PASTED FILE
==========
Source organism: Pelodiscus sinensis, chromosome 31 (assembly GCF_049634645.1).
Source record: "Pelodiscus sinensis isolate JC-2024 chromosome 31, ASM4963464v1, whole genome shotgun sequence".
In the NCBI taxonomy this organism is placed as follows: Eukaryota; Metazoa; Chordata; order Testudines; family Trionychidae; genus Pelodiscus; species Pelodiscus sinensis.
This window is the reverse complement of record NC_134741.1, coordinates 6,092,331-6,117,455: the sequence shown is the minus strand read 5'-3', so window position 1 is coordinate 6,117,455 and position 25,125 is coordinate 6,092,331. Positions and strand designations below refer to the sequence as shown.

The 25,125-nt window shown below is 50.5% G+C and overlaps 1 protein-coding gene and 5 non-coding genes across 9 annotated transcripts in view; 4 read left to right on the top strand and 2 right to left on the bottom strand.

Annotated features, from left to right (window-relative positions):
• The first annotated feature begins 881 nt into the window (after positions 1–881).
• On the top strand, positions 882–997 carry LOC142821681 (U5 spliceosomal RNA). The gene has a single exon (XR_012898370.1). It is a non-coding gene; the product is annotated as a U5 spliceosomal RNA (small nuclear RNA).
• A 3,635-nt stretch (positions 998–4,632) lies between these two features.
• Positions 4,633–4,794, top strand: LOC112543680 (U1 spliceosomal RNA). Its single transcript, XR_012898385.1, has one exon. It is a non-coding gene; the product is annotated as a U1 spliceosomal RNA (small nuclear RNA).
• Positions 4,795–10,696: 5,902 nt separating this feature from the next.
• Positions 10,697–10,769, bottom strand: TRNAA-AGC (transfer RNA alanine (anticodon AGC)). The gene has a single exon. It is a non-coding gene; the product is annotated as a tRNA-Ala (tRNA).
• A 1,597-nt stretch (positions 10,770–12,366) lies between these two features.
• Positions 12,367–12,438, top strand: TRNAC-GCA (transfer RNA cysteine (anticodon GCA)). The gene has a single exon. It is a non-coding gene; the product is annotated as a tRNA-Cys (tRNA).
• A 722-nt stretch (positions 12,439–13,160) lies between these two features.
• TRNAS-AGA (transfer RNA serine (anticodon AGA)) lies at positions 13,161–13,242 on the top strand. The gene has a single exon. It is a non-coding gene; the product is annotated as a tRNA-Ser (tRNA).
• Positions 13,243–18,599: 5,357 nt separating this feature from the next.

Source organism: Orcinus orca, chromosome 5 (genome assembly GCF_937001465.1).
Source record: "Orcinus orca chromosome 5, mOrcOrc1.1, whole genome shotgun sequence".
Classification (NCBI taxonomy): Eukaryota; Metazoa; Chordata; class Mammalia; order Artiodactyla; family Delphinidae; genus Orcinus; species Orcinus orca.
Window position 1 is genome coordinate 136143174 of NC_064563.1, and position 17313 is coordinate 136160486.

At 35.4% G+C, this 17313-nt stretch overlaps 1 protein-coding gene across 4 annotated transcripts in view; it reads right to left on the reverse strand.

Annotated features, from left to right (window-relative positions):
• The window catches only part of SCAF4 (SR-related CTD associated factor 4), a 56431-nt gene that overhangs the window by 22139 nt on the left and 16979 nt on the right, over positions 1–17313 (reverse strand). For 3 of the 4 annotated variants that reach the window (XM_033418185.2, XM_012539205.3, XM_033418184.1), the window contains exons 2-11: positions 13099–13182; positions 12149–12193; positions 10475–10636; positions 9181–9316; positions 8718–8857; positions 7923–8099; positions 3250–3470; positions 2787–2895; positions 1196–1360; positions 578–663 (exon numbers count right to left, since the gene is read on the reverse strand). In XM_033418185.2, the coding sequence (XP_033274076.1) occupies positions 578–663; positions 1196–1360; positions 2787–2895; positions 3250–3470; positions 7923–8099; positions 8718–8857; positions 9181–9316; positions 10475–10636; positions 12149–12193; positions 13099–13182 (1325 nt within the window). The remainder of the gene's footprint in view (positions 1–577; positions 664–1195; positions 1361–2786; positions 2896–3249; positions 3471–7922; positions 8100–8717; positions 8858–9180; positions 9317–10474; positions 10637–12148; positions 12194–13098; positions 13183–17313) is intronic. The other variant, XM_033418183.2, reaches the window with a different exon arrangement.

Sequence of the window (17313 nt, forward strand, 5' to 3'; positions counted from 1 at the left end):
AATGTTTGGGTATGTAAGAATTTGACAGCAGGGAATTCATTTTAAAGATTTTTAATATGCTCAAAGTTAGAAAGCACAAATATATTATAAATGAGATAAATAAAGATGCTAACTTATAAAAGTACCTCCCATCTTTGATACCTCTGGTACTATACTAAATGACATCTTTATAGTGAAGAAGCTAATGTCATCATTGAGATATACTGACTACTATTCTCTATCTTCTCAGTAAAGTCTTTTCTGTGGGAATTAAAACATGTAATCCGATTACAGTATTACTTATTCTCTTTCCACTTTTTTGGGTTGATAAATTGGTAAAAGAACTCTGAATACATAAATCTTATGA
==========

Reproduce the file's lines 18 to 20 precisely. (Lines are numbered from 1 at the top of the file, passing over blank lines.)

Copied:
Source organism: Orcinus orca, chromosome 5 (genome assembly GCF_937001465.1).
Source record: "Orcinus orca chromosome 5, mOrcOrc1.1, whole genome shotgun sequence".
Classification (NCBI taxonomy): Eukaryota; Metazoa; Chordata; class Mammalia; order Artiodactyla; family Delphinidae; genus Orcinus; species Orcinus orca.